It's the end of the term at College, and Vyvan, Rick, Mike and Neil are having a lazy summer holiday. But they end up getting evicted by Mr. Bolowski and decide to rob a bank, before making a getaway...
Richie and Eddie are in charge of the worst hotel in the UK, Guest House Paradiso, neighbouring a nuclear power plant. The illegal immigrant chef has fled and all the guests have gone. But ... See full summary »
Richie buys an inflatable doll named Monica as his lover, and he tries to conceal it from Eddie. But it all goes terribly wrong when Richie accidentally super glues Monica to his groin, mistaking Eddie's super glue for Handcream.
Eddie has locked himself away in the toilet and Richie finds he's been inventing gadgets and only to find himself joining Eddie on a adventure through time and space on-board Eddie's time machine "The Turdis" which is a toilet cubicle.
A series of self contained TV films starring performers from London's "Comic Strip" comedy club and their friends. Noted for a high sense of parody of previous films, literature, and generally everyone in sight.
Four mis-matched university students share a house in North London: Neil, the hippy; Mike, the cool person; Rick, a would-be anarchist studying sociology; and Vyvyan, the punk medical student who is prone to extreme violence. Together with their bastard Russian landlord, the world of these "bachelor boys" is surreal and violent, but ultimately hilarious. Written by
Alexander Lum <email@example.com>
The principal characters were all derived from characters performed by the actors at The Comic Strip club in London in the early-1980s. Rik, the People's Poet was a solo act by Rik Mayall; Vyvyan was a development of Adrian Edmondson's half of Twentieth Century Coyote (with Rik Mayall); Neil was originally Nigel Planer's inept (and depressed) folk singer; while Mike was based on Peter Richardson's performance as half of The Outer Limits (with Nigel Planer). It was originally intended that Richardson should join the show, but when he declined, the role was offered to Christopher Ryan. See more »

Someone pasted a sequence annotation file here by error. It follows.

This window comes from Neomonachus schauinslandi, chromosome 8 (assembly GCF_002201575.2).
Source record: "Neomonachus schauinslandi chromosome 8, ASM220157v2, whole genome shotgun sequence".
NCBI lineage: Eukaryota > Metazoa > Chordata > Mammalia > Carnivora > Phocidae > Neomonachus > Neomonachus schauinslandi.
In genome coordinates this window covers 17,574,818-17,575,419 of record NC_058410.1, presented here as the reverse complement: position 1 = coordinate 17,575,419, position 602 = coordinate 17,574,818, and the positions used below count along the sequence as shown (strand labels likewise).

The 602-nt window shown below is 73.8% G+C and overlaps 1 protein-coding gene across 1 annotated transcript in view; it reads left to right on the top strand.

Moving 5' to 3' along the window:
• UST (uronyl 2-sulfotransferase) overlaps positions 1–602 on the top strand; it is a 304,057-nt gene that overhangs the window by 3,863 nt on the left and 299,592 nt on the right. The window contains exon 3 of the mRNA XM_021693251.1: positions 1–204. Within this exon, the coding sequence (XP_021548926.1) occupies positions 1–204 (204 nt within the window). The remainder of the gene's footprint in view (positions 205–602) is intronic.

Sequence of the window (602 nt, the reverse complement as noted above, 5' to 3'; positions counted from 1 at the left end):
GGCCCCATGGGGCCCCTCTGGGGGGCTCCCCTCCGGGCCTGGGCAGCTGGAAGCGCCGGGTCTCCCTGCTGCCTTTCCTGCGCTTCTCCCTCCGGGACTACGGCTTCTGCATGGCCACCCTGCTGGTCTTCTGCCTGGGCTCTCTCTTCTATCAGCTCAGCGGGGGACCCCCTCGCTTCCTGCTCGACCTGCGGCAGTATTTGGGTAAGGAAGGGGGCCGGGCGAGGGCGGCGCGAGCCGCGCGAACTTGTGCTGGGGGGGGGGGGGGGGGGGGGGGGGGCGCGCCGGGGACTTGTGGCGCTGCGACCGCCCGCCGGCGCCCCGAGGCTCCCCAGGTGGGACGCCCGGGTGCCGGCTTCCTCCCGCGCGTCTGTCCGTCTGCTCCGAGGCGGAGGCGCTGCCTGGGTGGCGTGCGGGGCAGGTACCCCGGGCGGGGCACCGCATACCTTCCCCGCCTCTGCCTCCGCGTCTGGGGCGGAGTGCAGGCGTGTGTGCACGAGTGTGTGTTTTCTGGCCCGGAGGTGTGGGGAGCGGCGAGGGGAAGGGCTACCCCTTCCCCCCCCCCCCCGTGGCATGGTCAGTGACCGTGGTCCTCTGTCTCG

The Young Ones is a comedy classic and one of my all time favourites. The twelve episodes capture the political mood of Britain in the early eighties to perfection and in my opinion it does so as good as any serious political observation of that era. What I would say is that although the viewer may appreciate the humour of the series, one really needs to have experienced the early 80's in a full on social sense to get the full impact of what is being viewed. As I was a teenager during the Young Ones era, I not only love the humorous aspects but can also draw direct parallels with the dark and oppressive undertones that are constantly present throughout the series. On the one hand we are in stitches over Viv hitting Rik or Neil and then a moment later we are reminded of the darker elements, which I feel prevailed during this time. Racial violence, unemployment, minor's and teacher's strikes, power cuts, capitalism gone mad, in fact everything that summed up the so-called Thatcher Era'. And not forgetting the total fear of nuclear attack from the super powers which seemed prevalent during this decade. Wipe the glitz and glamour from the 80's and you are left with a very dark and gloomy time period. The Young Ones acknowledges this brilliantly. I would say that The Young Ones is just as much a social commentary as it is a comedy and a terrific one at that.
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